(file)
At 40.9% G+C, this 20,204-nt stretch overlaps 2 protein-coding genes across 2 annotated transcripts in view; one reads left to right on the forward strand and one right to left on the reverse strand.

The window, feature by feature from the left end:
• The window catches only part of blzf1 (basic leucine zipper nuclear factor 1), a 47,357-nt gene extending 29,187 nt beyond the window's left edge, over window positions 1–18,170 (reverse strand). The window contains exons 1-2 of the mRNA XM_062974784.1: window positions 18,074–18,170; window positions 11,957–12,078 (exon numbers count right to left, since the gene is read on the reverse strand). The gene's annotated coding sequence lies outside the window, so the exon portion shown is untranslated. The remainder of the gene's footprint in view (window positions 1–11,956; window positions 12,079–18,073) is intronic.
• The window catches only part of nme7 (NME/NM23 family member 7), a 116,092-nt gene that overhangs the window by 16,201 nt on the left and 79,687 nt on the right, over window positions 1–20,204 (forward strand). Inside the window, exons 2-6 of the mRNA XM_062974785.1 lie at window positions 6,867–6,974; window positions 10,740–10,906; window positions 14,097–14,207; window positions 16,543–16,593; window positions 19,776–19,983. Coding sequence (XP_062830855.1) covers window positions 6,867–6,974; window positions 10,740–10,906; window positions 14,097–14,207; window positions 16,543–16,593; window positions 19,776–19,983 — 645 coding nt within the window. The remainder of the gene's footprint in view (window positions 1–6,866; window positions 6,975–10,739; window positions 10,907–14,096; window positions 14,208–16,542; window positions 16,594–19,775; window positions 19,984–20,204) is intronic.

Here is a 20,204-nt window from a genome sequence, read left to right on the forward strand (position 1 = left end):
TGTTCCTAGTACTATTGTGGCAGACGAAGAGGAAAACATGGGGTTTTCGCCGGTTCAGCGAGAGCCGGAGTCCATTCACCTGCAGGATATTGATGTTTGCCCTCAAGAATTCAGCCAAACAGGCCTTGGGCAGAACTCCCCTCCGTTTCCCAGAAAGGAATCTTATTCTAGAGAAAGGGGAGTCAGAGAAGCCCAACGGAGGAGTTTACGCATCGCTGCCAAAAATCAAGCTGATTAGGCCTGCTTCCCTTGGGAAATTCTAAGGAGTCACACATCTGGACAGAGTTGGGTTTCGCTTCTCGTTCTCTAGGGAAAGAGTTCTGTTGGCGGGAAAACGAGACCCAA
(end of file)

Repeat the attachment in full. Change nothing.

At 40.9% G+C, this 20,204-nt stretch overlaps 2 protein-coding genes across 2 annotated transcripts in view; one reads left to right on the forward strand and one right to left on the reverse strand.

The window, feature by feature from the left end:
• The window catches only part of blzf1 (basic leucine zipper nuclear factor 1), a 47,357-nt gene extending 29,187 nt beyond the window's left edge, over window positions 1–18,170 (reverse strand). The window contains exons 1-2 of the mRNA XM_062974784.1: window positions 18,074–18,170; window positions 11,957–12,078 (exon numbers count right to left, since the gene is read on the reverse strand). The gene's annotated coding sequence lies outside the window, so the exon portion shown is untranslated. The remainder of the gene's footprint in view (window positions 1–11,956; window positions 12,079–18,073) is intronic.
• The window catches only part of nme7 (NME/NM23 family member 7), a 116,092-nt gene that overhangs the window by 16,201 nt on the left and 79,687 nt on the right, over window positions 1–20,204 (forward strand). Inside the window, exons 2-6 of the mRNA XM_062974785.1 lie at window positions 6,867–6,974; window positions 10,740–10,906; window positions 14,097–14,207; window positions 16,543–16,593; window positions 19,776–19,983. Coding sequence (XP_062830855.1) covers window positions 6,867–6,974; window positions 10,740–10,906; window positions 14,097–14,207; window positions 16,543–16,593; window positions 19,776–19,983 — 645 coding nt within the window. The remainder of the gene's footprint in view (window positions 1–6,866; window positions 6,975–10,739; window positions 10,907–14,096; window positions 14,208–16,542; window positions 16,594–19,775; window positions 19,984–20,204) is intronic.

Here is a 20,204-nt window from a genome sequence, read left to right on the forward strand (position 1 = left end):
TGTTCCTAGTACTATTGTGGCAGACGAAGAGGAAAACATGGGGTTTTCGCCGGTTCAGCGAGAGCCGGAGTCCATTCACCTGCAGGATATTGATGTTTGCCCTCAAGAATTCAGCCAAACAGGCCTTGGGCAGAACTCCCCTCCGTTTCCCAGAAAGGAATCTTATTCTAGAGAAAGGGGAGTCAGAGAAGCCCAACGGAGGAGTTTACGCATCGCTGCCAAAAATCAAGCTGATTAGGCCTGCTTCCCTTGGGAAATTCTAAGGAGTCACACATCTGGACAGAGTTGGGTTTCGCTTCTCGTTCTCTAGGGAAAGAGTTCTGTTGGCGGGAAAACGAGACCCAA